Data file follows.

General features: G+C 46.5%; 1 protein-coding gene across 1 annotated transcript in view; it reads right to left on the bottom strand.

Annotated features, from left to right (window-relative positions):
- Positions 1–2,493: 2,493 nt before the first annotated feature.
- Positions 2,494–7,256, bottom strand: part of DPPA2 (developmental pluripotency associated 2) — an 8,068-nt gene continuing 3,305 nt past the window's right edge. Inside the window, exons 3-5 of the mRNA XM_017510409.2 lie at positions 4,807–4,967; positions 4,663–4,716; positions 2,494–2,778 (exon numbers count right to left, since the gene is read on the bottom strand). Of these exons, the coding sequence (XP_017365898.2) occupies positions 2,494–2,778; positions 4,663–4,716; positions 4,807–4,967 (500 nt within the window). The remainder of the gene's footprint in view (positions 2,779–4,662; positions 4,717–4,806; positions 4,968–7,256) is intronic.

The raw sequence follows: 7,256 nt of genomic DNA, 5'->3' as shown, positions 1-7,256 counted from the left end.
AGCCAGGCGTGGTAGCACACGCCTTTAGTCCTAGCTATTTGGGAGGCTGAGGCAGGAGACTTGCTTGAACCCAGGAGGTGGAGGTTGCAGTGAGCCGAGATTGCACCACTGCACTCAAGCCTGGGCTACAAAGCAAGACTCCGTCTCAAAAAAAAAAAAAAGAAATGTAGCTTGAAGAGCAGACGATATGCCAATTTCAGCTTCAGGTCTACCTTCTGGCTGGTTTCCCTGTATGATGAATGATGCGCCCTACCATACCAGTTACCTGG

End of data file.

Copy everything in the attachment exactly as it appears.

General features: G+C 46.5%; 1 protein-coding gene across 1 annotated transcript in view; it reads right to left on the bottom strand.

Annotated features, from left to right (window-relative positions):
- Positions 1–2,493: 2,493 nt before the first annotated feature.
- Positions 2,494–7,256, bottom strand: part of DPPA2 (developmental pluripotency associated 2) — an 8,068-nt gene continuing 3,305 nt past the window's right edge. Inside the window, exons 3-5 of the mRNA XM_017510409.2 lie at positions 4,807–4,967; positions 4,663–4,716; positions 2,494–2,778 (exon numbers count right to left, since the gene is read on the bottom strand). Of these exons, the coding sequence (XP_017365898.2) occupies positions 2,494–2,778; positions 4,663–4,716; positions 4,807–4,967 (500 nt within the window). The remainder of the gene's footprint in view (positions 2,779–4,662; positions 4,717–4,806; positions 4,968–7,256) is intronic.

The raw sequence follows: 7,256 nt of genomic DNA, 5'->3' as shown, positions 1-7,256 counted from the left end.
AGCCAGGCGTGGTAGCACACGCCTTTAGTCCTAGCTATTTGGGAGGCTGAGGCAGGAGACTTGCTTGAACCCAGGAGGTGGAGGTTGCAGTGAGCCGAGATTGCACCACTGCACTCAAGCCTGGGCTACAAAGCAAGACTCCGTCTCAAAAAAAAAAAAAAGAAATGTAGCTTGAAGAGCAGACGATATGCCAATTTCAGCTTCAGGTCTACCTTCTGGCTGGTTTCCCTGTATGATGAATGATGCGCCCTACCATACCAGTTACCTGG